15 May 2014, Posted by Sarina Simon in electronic books, Expert Interviews, Game Design, kids' media, Mobile App Development


Tom Mott

Meet, Tom Mott, the Chief Creative Officer at Mott Studios, a full service production studio that designs, writes and produces top-shelf kids’ interactive entertainment. He has been creating amazing products since 1990—mostly for kids—working with properties such as Disney Fairies, Scooby Doo, The Cat in the Hat, Ben 10, Jonny Quest, Dora the Explorer, LEGO, Barbie, Sesame Street, and more.  I have known Tom since his early days at Philips Media and have always admired his sense of humor, his artistic touch and his genuine concern for kids.  In this interview, Tom explains how he got into interactive media and shares some of the decisions he made along the way.

  • 1. When and how did you decide to go into interactive media? (Did you always intend to move in this direction?)

In college I studied fine art and had vague plans being a filmmaker or artist.

In 1987, I got a summer job as artist-in-residence at the Brown University Computer Graphics Lab. Its director, Andy Van Damme, would tell us that eventually encyclopedias would have “hyper text” and include videos, 3D animations, and interactive elements the reader could manipulate. Mind blown.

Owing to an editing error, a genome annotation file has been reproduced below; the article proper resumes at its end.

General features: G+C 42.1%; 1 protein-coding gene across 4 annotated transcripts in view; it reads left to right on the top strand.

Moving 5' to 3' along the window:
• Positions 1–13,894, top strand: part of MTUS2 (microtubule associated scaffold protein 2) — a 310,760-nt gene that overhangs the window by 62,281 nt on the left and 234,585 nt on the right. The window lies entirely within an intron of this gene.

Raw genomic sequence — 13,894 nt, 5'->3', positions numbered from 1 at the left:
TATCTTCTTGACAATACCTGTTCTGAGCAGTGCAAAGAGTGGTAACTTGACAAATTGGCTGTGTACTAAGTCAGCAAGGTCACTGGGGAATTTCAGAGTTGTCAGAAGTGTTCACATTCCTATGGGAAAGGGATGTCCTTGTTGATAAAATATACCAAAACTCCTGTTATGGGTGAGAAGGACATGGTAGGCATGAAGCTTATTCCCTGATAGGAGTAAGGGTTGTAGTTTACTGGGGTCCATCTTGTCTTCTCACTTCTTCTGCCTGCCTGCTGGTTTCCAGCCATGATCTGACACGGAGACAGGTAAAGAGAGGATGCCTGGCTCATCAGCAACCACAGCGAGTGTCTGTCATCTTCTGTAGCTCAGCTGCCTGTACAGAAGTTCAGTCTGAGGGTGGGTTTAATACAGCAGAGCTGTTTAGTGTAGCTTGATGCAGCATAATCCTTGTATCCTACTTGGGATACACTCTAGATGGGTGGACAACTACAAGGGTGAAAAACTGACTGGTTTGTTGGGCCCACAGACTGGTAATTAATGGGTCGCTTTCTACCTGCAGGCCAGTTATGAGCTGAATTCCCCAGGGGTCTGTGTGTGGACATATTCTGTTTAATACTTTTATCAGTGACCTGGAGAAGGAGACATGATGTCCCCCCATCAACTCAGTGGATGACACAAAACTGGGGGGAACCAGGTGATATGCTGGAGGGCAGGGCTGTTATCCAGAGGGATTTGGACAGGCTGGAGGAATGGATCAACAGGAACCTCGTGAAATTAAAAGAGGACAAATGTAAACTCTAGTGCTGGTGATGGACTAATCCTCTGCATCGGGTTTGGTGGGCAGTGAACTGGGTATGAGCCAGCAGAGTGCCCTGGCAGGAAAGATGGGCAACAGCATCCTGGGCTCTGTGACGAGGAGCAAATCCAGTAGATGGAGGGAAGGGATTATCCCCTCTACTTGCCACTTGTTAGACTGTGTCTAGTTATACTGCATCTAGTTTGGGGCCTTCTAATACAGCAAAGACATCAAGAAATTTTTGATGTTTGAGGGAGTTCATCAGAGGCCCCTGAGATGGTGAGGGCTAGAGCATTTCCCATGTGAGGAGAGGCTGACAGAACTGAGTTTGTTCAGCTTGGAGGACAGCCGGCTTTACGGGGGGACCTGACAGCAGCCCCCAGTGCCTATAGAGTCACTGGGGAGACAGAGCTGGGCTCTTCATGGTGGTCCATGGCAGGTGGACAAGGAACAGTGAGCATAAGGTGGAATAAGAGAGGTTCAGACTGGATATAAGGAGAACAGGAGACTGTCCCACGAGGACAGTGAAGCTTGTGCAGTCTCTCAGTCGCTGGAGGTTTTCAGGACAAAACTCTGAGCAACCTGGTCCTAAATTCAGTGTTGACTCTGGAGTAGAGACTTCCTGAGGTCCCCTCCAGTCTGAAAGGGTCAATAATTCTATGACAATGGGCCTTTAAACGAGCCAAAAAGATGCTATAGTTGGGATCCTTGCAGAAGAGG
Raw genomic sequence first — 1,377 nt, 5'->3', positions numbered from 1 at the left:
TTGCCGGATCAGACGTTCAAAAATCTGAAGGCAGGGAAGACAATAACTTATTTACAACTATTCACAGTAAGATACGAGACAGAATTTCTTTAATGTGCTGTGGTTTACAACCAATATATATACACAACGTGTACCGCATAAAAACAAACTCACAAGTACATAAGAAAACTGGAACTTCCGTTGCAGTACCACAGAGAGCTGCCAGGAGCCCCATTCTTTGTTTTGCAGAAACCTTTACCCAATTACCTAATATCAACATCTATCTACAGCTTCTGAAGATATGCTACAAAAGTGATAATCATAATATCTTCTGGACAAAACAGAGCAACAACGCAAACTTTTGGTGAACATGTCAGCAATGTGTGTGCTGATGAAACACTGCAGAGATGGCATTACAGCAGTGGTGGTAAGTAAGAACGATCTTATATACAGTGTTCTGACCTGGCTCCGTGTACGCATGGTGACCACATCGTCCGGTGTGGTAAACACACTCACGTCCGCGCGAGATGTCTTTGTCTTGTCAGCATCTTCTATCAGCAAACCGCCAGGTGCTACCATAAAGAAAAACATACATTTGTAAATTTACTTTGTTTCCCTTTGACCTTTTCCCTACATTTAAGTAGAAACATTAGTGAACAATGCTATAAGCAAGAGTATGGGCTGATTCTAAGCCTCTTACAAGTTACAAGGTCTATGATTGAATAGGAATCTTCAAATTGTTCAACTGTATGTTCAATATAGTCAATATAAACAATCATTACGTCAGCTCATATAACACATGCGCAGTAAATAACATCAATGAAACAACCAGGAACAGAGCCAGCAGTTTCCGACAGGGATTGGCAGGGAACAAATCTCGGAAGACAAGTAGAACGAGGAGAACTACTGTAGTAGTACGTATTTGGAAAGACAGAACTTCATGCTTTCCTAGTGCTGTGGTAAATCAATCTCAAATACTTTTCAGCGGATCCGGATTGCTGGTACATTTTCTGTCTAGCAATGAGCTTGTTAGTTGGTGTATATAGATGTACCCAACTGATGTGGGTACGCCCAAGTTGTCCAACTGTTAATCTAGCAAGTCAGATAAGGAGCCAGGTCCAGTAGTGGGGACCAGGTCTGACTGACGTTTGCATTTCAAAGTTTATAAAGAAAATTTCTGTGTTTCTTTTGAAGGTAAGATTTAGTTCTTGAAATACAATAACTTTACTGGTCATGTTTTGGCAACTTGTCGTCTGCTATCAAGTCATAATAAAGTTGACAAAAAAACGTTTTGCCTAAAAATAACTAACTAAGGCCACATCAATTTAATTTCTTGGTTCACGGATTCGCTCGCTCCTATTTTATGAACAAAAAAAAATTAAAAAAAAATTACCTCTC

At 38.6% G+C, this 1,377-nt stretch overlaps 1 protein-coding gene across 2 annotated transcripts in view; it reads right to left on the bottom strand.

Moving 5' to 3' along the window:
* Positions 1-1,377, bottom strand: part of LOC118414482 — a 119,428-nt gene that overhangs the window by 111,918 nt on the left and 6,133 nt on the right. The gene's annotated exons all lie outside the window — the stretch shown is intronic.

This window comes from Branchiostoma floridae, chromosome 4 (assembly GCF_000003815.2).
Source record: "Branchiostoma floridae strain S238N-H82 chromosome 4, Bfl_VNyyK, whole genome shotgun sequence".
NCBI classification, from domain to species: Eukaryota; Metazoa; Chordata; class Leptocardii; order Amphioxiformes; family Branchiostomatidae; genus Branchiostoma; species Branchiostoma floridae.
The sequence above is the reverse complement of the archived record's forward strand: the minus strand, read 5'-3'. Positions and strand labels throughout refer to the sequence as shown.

• 2. Tell us a bit about your career progression. Was it hard to get started? 

After I graduated college, I was racing back and forth between two jobs. During the day, I was teaching at a preschool. At night, I was a tester at Philips Interactive Media. Both places offered me a job and gave me a week to think it over. After agonizing over it … I decided to be a preschool teacher. Unfortunately, the preschool figured I was going to take the other job, so they had already given the job away! I suppose they knew me better than I knew myself. Twenty-five years later, I’m still in interactive media.